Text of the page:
4783823Card identifying method and apparatusNovember, 1988Tasaki et al.
4783700Image sensor unit and image reading apparatus having the unitNovember, 1988Nagane
4771342Method and apparatus for enhancing video-recorded images to film grade qualitySeptember, 1988Beesley
4771295Thermal ink jet pen body construction having improved ink storage and feed capabilitySeptember, 1988Baker et al.
4769764Modular computer system with portable travel unitSeptember, 1988Levanon
4763153Control device for use in a camera systemAugust, 1988Ishimura et al.
4762986Automatic focussing system including in-focus position prediction meansAugust, 1988Suda et al.
4754487Picture storage and retrieval system for various limited storage mediumsJune, 1988Newmuis
4746920Method and apparatus for clock managementMay, 1988Nellen et al.
4745544Master/slave sequencing processor with forced I/OMay, 1988Renner et al.
4741327Endoscope having bent circuit boardMay, 1988Yabe
4740269Process and apparatus for applying authenticating coding to value-carrying paperApril, 1988Berger et al.
4734713Thermal printerMarch, 1988Sato et al.
4734565Read-only optical card and systemMarch, 1988Pierce et al.
4728978Photographic cameraMarch, 1988Inoue et al.
4727245Portable data scanner with removable modular printerFebruary, 1988Dobbins et al.
4724395Median filter for reconstructing missing color samplesFebruary, 1988Freeman
4724307Marked card readerFebruary, 1988Dutton et al.
4710873Video game incorporating digitized images of being into game graphicsDecember, 1987Breslow et al.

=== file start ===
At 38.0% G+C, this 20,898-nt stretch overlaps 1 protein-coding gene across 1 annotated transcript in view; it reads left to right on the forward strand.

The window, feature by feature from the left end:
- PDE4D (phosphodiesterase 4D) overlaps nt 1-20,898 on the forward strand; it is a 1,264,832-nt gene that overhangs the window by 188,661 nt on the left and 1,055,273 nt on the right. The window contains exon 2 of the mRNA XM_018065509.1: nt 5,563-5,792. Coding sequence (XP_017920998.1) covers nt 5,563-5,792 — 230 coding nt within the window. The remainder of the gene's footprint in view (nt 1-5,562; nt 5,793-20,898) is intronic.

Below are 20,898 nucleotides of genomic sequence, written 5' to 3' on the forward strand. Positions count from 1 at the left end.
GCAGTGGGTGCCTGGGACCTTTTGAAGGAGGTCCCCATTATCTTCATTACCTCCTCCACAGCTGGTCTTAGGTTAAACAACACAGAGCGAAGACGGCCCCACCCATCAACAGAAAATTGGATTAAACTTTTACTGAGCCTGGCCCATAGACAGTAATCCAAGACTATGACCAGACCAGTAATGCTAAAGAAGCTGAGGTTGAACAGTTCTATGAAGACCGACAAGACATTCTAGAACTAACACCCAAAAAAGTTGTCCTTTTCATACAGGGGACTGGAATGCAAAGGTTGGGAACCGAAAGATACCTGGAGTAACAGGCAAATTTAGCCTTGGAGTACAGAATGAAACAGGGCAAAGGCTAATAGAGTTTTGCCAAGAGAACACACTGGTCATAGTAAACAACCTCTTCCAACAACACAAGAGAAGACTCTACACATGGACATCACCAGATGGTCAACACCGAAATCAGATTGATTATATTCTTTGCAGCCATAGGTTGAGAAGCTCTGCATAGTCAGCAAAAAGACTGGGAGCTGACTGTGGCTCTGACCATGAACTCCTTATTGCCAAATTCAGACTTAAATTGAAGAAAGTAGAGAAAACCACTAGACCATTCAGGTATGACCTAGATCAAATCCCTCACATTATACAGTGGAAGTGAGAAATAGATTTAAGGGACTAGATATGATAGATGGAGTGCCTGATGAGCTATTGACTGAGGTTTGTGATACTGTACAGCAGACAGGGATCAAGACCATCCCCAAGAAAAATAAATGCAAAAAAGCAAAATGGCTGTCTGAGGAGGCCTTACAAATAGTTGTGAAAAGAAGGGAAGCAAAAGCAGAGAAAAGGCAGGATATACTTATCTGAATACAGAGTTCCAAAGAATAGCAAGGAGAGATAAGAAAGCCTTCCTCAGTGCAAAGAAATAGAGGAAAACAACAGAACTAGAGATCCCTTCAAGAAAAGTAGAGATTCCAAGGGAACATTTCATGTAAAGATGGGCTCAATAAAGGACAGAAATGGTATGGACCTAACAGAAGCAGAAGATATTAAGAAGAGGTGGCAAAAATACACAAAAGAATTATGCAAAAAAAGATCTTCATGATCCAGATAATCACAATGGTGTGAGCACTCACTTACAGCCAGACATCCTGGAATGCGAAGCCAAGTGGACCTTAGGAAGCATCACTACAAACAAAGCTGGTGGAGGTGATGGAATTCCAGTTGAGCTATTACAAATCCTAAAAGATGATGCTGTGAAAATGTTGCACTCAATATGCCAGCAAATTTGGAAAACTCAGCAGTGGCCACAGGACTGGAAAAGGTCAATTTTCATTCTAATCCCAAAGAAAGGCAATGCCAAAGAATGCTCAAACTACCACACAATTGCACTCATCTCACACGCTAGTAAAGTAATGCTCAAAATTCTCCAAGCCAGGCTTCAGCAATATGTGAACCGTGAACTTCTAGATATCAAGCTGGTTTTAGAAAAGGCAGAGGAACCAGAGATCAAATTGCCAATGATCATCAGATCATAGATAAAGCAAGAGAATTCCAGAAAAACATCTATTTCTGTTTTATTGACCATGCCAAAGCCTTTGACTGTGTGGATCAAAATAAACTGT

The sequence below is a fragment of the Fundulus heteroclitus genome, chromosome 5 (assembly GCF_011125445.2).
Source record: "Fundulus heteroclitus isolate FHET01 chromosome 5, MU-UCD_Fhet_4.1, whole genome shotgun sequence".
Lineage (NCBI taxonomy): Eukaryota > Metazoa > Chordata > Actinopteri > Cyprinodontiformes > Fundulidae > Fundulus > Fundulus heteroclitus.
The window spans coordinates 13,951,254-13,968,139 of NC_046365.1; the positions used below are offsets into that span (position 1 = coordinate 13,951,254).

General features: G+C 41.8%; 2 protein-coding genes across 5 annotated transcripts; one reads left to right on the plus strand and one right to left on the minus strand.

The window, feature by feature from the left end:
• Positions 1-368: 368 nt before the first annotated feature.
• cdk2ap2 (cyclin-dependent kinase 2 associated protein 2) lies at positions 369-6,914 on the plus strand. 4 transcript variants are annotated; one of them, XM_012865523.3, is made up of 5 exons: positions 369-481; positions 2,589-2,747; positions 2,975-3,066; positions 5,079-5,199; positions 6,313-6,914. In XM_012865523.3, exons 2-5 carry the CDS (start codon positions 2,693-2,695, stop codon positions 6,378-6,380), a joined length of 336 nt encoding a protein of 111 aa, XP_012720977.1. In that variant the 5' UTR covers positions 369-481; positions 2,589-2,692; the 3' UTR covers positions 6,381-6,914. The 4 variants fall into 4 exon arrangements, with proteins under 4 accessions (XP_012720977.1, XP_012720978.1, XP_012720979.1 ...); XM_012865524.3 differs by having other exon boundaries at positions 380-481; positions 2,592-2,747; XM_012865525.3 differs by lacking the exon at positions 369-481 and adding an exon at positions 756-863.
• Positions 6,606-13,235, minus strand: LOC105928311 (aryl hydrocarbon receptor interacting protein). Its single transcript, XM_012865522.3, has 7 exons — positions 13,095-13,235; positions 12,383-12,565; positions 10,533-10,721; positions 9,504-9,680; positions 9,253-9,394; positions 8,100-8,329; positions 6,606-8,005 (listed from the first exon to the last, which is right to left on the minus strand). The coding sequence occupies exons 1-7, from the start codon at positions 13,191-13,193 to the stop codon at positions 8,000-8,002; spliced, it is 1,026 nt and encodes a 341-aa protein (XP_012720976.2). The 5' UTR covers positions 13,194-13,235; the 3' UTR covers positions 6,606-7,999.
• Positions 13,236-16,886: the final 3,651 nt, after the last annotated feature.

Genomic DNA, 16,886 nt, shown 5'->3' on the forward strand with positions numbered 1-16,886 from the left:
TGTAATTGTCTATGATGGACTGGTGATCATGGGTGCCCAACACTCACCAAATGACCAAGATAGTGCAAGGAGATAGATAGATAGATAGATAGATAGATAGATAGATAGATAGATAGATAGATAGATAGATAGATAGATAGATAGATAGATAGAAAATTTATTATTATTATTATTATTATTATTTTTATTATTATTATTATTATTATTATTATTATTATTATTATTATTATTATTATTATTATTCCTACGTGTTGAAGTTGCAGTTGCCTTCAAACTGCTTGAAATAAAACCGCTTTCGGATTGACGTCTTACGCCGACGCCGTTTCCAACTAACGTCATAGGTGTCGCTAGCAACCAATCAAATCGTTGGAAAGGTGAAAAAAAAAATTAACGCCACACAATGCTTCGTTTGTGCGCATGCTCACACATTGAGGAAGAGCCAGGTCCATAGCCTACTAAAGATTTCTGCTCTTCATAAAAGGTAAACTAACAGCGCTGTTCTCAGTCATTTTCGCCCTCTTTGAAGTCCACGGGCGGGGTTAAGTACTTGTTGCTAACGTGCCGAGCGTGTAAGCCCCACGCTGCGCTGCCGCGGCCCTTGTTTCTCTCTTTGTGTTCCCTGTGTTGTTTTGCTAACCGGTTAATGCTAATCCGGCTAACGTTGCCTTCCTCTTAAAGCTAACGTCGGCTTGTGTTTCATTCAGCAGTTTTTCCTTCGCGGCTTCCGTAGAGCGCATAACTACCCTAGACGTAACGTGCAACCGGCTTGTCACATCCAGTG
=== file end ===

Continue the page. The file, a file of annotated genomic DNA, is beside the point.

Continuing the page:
4707713Image recording apparatusNovember, 1987Ayata et al.
4706130Image recording apparatus utilizing light emitting diodes with pixel shape correctionNovember, 1987Yamakawa
4703332Ink jet print head and printerOctober, 1987Crotti et al.
4692394Method of forming a personal information cardSeptember, 1987Drexler
4689683Computerized studio for motion picture film and television productionAugust, 1987Efron
4689642Ink-jet recording head with an elastic ink tank in a sealed casing held at a partial vacuum and having a breakable sealAugust, 1987Sugitani
4688105Video recording systemAugust, 1987Bloch et al.
4683477Ink jet print headJuly, 1987Braun et al.
4681430Method for focusing projection printerJuly, 1987Goel et al.
4672453Contact type image sensor and driving method thereforJune, 1987Sakamoto
4667208Control system for a color printerMay, 1987Shiraki et al.
4665556Image signal processorMay, 1987Fukushima et al.
4652935Graded facsimile image signal coding systemMarch, 1987Endoh et al.
4641980Printer with pivotable print head attached to medium carrier moveable through a casing openingFebruary, 1987Matsumoto
4640529Flexible non-distortable handcraft sheet material and method of applying printed designs theretoFebruary, 1987Katz
4639769Modifying color digital imagesJanuary, 1987Fleisher et al.
4639738Ink level detection system for ink jet printing apparatusJanuary, 1987Young et al.
4632585Image forming apparatusDecember, 1986Oyamatsu et al.
4596039Method for converting an image from a run end or run length representation to a bit mapJune, 1986Mitchell et al.
4592938Method of producing an internally reinforced thermoplastic film and film and articles produced therefromJune, 1986Benoit
4591900Encoding pattern for single chip CCD camera processing schemeMay, 1986Heeb et al.
4581710Method of editing dot pattern data for character and/or image representationsApril, 1986Hasslemeier
4580721Fluid containerApril, 1986Coffee et al.
4567529Image sensorJanuary, 1986Yamaguchi et al.358/482
4558326Purging system for ink jet recording apparatusDecember, 1985Kimura et al.
4550967Electrical connector memberNovember, 1985Riches et al.
4546434Method for designing apparelOctober, 1985Gioello
4544184Tamper-proof identification card and identification systemOctober, 1985Freund et al.
4534142Roof coveringAugust, 1985Drefahl
4531740Remote control system for a video computer gameJuly, 1985Green et al.
4528575Ink jet printing headJuly, 1985Matsuda et al.